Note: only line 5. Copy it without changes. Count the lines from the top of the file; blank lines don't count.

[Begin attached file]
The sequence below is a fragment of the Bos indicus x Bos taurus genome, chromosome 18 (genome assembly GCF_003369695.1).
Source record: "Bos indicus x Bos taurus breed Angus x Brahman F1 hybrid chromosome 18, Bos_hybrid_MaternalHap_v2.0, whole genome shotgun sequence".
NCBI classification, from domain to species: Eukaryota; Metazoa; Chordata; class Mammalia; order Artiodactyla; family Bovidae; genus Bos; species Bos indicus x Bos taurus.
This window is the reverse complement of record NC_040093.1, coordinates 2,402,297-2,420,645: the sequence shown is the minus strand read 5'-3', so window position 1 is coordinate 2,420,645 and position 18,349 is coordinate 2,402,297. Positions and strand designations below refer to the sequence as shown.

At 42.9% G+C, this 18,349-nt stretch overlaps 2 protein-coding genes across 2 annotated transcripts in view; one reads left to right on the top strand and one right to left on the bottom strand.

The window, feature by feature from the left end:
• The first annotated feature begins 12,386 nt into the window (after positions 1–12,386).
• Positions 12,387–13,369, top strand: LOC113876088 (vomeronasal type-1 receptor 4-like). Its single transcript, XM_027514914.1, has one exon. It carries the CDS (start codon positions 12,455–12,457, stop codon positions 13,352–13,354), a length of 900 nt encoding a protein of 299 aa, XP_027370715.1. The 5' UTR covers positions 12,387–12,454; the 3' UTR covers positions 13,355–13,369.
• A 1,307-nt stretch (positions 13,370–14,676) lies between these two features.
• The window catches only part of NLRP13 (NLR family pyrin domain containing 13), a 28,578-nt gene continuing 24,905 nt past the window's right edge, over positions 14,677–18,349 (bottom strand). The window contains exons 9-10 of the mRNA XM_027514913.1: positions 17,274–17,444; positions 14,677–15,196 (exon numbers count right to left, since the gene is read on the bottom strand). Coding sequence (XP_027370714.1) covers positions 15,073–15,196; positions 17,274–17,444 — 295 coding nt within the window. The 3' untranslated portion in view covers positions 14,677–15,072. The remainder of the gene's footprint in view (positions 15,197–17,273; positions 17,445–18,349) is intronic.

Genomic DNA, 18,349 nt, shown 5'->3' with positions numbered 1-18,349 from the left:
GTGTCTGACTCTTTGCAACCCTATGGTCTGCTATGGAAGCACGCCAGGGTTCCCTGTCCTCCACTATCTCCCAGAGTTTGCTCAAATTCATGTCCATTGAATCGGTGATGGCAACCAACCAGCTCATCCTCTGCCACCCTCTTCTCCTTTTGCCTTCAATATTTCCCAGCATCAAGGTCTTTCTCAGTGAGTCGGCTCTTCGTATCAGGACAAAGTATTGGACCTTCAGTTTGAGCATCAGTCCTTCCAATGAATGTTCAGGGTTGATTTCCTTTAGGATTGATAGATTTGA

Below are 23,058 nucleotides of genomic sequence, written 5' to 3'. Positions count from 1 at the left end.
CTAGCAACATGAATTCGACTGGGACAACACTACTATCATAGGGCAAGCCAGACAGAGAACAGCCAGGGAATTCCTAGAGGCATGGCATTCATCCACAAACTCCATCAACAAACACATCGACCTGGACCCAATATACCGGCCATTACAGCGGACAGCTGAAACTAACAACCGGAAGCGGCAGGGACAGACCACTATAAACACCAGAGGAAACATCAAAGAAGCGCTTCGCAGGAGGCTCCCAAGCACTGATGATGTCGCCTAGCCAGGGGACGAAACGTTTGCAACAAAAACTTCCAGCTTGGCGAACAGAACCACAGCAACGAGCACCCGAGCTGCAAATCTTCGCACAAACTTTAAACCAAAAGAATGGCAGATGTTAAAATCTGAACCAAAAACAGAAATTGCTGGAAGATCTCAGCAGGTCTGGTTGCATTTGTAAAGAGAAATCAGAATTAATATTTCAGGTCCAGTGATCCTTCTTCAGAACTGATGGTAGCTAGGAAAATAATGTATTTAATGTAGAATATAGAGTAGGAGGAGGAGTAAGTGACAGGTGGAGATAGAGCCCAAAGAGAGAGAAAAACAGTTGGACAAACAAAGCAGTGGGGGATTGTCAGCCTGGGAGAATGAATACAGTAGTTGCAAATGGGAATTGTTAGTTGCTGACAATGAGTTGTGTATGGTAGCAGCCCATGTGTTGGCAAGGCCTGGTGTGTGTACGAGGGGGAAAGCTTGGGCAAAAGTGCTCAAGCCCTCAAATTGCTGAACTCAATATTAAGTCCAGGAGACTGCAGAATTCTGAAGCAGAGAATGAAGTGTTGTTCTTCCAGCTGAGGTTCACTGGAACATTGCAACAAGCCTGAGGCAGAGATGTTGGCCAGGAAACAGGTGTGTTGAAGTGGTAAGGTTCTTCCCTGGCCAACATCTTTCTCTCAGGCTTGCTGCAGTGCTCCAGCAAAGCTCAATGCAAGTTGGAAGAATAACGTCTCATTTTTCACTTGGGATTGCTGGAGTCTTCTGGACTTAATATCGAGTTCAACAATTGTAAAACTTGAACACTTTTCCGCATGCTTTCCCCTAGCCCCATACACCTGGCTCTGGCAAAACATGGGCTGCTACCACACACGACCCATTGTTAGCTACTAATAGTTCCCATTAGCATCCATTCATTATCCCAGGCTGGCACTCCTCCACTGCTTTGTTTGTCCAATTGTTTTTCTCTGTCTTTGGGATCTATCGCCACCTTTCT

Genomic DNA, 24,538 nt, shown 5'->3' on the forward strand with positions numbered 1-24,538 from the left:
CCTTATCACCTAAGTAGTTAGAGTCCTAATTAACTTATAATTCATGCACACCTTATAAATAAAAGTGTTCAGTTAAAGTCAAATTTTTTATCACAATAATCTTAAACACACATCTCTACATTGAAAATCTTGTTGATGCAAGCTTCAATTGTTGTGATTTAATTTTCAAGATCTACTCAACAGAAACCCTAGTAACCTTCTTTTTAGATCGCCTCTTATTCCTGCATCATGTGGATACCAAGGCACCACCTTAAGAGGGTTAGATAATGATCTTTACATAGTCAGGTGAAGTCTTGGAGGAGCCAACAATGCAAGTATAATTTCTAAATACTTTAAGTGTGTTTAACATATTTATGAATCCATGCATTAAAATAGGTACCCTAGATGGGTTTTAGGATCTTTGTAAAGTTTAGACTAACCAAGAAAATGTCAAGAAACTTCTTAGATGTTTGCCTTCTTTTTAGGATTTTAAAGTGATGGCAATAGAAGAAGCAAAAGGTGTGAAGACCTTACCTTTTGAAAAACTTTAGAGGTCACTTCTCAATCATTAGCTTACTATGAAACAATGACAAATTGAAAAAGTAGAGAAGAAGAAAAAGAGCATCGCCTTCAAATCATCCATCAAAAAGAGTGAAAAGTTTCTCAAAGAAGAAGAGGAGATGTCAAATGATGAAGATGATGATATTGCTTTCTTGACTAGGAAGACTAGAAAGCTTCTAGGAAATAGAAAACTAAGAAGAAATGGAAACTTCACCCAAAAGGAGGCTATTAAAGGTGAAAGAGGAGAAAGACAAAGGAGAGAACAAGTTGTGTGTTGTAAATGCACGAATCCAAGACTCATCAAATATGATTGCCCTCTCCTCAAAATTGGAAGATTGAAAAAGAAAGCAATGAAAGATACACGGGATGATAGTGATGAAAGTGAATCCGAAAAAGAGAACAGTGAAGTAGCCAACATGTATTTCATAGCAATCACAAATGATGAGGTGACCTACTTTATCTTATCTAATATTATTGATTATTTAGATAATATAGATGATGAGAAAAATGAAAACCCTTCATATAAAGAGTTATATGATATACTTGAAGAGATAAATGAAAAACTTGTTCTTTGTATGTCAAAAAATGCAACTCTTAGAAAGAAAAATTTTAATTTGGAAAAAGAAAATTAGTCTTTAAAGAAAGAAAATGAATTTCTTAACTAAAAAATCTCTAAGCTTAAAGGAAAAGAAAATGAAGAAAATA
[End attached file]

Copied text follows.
At 42.9% G+C, this 18,349-nt stretch overlaps 2 protein-coding genes across 2 annotated transcripts in view; one reads left to right on the top strand and one right to left on the bottom strand.